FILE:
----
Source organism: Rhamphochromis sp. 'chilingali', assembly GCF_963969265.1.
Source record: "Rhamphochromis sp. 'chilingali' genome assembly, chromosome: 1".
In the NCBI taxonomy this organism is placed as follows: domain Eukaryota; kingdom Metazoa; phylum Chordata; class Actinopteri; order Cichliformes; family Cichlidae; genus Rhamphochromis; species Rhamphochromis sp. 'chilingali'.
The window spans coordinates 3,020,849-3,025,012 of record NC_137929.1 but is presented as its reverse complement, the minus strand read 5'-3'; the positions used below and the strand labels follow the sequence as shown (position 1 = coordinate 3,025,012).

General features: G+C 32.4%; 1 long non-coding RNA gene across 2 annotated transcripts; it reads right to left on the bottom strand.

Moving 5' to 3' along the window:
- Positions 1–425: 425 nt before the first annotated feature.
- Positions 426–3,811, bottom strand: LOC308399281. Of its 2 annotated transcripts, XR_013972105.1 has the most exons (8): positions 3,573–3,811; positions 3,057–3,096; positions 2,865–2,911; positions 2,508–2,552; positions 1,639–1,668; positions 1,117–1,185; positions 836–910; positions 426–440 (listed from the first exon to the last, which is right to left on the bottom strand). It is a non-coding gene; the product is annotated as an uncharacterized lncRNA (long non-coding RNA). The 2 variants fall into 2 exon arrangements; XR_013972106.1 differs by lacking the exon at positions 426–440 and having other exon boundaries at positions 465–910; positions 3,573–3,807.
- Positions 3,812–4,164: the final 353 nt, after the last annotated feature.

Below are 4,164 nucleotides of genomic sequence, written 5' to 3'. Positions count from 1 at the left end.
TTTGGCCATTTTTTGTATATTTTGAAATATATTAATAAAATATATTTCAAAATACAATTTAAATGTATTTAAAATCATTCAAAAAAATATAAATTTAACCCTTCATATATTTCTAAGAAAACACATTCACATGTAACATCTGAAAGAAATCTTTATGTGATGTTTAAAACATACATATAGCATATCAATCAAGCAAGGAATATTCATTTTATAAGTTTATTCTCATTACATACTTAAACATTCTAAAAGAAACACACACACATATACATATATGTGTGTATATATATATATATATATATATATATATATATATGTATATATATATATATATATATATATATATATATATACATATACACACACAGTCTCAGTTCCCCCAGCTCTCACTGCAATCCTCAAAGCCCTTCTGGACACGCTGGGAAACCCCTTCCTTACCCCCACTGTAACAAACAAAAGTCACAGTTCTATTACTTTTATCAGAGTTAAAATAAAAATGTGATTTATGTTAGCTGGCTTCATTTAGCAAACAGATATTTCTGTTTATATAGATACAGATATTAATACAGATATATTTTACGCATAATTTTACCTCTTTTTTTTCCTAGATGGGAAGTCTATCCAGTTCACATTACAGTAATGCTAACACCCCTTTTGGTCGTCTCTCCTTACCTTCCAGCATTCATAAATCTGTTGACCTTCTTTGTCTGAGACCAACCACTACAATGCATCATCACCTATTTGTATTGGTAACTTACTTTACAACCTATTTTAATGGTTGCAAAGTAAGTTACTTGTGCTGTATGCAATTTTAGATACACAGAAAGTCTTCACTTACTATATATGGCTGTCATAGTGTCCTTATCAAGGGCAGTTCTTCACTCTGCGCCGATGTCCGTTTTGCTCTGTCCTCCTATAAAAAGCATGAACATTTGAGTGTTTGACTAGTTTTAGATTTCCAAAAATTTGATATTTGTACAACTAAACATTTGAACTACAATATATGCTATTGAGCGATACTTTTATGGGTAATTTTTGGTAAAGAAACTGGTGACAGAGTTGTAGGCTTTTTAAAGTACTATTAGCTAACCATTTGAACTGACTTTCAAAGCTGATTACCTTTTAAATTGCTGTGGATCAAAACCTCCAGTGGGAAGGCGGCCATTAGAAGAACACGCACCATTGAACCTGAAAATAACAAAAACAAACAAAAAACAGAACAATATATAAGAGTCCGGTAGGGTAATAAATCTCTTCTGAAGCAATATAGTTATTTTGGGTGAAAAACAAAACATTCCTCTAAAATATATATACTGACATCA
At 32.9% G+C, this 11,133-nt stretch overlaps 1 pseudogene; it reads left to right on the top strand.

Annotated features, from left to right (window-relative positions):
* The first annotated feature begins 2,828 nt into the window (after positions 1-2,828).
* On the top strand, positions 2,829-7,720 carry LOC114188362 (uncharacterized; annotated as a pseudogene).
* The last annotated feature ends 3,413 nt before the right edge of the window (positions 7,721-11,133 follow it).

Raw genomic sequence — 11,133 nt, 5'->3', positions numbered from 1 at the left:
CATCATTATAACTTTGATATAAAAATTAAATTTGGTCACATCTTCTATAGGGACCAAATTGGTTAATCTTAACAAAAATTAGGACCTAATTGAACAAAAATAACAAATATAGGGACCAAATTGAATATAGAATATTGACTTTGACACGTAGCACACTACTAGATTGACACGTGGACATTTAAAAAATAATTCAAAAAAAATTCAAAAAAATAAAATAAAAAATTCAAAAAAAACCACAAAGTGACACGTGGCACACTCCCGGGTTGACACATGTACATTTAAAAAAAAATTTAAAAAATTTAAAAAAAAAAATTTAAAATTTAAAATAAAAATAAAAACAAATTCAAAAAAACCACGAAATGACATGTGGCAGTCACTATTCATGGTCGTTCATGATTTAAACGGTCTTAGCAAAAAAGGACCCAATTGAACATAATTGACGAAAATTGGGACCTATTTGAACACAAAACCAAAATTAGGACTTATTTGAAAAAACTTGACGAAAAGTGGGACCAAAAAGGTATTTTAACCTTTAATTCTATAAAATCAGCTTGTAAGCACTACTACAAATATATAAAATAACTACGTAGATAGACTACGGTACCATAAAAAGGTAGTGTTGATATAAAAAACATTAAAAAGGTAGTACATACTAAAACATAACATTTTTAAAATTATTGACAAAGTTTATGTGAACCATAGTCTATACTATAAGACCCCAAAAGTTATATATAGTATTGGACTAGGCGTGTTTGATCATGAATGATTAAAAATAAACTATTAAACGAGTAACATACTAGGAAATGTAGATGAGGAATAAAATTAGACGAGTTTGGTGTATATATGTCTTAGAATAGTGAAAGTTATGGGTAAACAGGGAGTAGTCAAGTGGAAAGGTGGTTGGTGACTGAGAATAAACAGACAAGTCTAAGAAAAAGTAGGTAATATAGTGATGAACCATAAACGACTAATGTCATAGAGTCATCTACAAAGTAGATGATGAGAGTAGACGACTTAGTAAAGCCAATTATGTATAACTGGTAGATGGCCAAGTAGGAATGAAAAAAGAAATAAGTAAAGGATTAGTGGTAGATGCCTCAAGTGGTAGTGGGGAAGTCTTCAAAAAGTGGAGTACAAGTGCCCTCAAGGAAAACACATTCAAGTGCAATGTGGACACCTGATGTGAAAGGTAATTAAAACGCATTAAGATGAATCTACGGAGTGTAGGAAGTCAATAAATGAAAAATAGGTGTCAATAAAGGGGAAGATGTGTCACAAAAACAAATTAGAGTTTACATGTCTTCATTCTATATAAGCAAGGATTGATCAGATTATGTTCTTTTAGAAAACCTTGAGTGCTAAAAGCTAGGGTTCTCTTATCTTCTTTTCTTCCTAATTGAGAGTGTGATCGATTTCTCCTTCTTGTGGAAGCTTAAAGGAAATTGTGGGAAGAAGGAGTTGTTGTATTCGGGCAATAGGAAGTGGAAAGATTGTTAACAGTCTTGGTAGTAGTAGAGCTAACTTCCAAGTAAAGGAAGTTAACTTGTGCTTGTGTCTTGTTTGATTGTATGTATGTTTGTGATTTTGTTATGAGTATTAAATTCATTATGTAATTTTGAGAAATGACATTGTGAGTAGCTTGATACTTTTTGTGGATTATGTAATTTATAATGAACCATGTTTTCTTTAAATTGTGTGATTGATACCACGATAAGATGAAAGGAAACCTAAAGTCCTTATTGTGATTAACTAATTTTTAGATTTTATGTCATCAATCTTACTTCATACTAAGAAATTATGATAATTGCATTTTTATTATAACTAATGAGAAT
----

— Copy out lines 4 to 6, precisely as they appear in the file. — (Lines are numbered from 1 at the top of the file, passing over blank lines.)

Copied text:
The window spans coordinates 3,020,849-3,025,012 of record NC_137929.1 but is presented as its reverse complement, the minus strand read 5'-3'; the positions used below and the strand labels follow the sequence as shown (position 1 = coordinate 3,025,012).

General features: G+C 32.4%; 1 long non-coding RNA gene across 2 annotated transcripts; it reads right to left on the bottom strand.

Moving 5' to 3' along the window: